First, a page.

We’ve talked about where to find P.E.I.’s best lobster rolls and fish and chips — now, what about seafood chowder?
From Souris to Tignish, most restaurants and cafés have a pot bubbling on the stove.
We asked some experts to weigh in on where to find the tastiest bowl on the Island.
The tourism boss
Robert Jourdain owns the Little York Bed and Breakfast and is also the president of the Tourism Industry Association of P.E.I., requiring him to attend meetings across the Island and providing him opportunity to sample chowders from many establishments.
“I love chowder and tend to judge a restaurant in their ability to produce a good one,” Jourdain said.
He has two contenders so far this summer that require him to do further “research.” And his standards are exacting.
“For me a chowder needs to be rich and creamy but not so thick it reminds you of wallpaper paste. It needs to have boiled potatoes that are still holding their shape, soft but not mushy, good chunks of seafood and lots of shellfish, and if possible a nice slick of melted butter floating on top,” he said.
“It also has to come to the table piping hot — not warm, but hot!”
Chef Chris Colburn’s seafood chowder at beautiful, historic Dalvay By the Sea in Dalvay fulfills Jourdain’s requirements.
“Rich and creamy with fish and shellfish and enhanced with seared scallops that are to die for, and chorizo sausage and black truffle. It is many spoonfuls of amazing flavour!” raves Jourdain.
He’s equally effusive about The Red Door Oyster Co. Café in Stanley Bridge.
Chef Ross Munro’s traditional chowder is rich and creamy and comes with a few freshly-steamed shellfish still in their shell and lots of other seafood and served piping hot, as well as a freshly-baked biscuit and butter.
“You can tell this chowder is made with a lot of attention of textures and flavours,” said Jourdain.
“It’s a robust chowder for sure,” confirms Red Door’s owner/chef Ross Munro.
He changes the fish he uses based on what’s available, thickens the chowder naturally with Yukon Gold potatoes, and uses plenty of cream and bacon.
The seafood seller
Who better to give an opinion about the best use of seafood than Mitch Jollimore, owner of Basin View Seafood in Malpeque, P.E.I.?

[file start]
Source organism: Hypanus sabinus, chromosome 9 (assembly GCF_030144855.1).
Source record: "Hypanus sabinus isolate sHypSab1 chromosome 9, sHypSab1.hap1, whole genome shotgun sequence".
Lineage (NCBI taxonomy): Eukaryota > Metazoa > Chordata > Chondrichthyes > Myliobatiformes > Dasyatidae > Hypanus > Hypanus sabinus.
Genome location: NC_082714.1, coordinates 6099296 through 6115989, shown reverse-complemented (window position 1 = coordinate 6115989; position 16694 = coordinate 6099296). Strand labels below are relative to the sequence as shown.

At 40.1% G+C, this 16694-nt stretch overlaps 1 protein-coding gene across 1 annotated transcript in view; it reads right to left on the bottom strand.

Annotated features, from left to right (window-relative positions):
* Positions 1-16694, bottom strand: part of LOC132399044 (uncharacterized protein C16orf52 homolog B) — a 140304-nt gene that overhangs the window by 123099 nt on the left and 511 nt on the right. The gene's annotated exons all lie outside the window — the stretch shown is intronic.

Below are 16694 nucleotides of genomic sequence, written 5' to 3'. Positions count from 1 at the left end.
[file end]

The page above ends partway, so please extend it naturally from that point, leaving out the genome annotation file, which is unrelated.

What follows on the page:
It’s a toss-up between two local eateries, said Jollimore: O’Neil Home Gallery and Café in Malpeque Corner and Ship to Shore Restaurant and Lounge in Darnley.
“O’Neil’s has a haddock, lobster, scallop dish with custom stock. You always get a homemade biscuit, it’s really good,” said Jollimore.
The café says the chowder also contains loads of cod, crab and clams. It’s $8 a cup or $13 a bowl. O’Neil’s is owned by oil painter Scott O’Neil and Linda Crozier is the chef, who boasts all ingredients are local and fresh, and the homemade biscuits are buttermilk.
Ship to Shore restaurant in Darnley, closed for the past few years, has new owners from off-Island and Jollimore loves the clam chowder there.
“They use all local flavours with a from-away spin, and it’s absolutely delicious,” enthused Jollimore.
It’s $8 a cup or $12 a bowl, and uses Island bar clams, shallots, bacon, potato, dry vermouth and cream, according to the menu.
What you said
Dozens of you commented on Facebook about your favourite chowder.
Point Prim Chowder House on the Point Prim Road in Belfast was a popular choice. It’s right on a fantastic south shore beach and next to what the restaurant’s website says is the Island’s oldest lighthouse.
“Harbourview Restaurant (formerly Brehaut’s),” said Charlene Belsher, who owns The Old General Store in Murray River. “The chowder there is incredible — still the multiple prize-winning recipe from Brehaut’s! Lots of seafood, creamy broth that is rich but not too rich. Truly wonderful!”
Other honourable mentions: The Lobster Pot in Georgetown, Holy Cow Burgers and Wings in Morell, the Blue Mussel Cafe in North Rustico, Stella’s in Montague, The Landmark Cafe in Victoria, Gallant’s Seafood at the Charlottetown Farmer’s Market, The Dunes Café in Brackley Beach and many more.
Even the fictional Glenda’s Kitchen made the list — it’s a Charlottetown Festival musical theatre production starring a real chef, Glenda Landry, who serves chowder and a biscuit as an encore!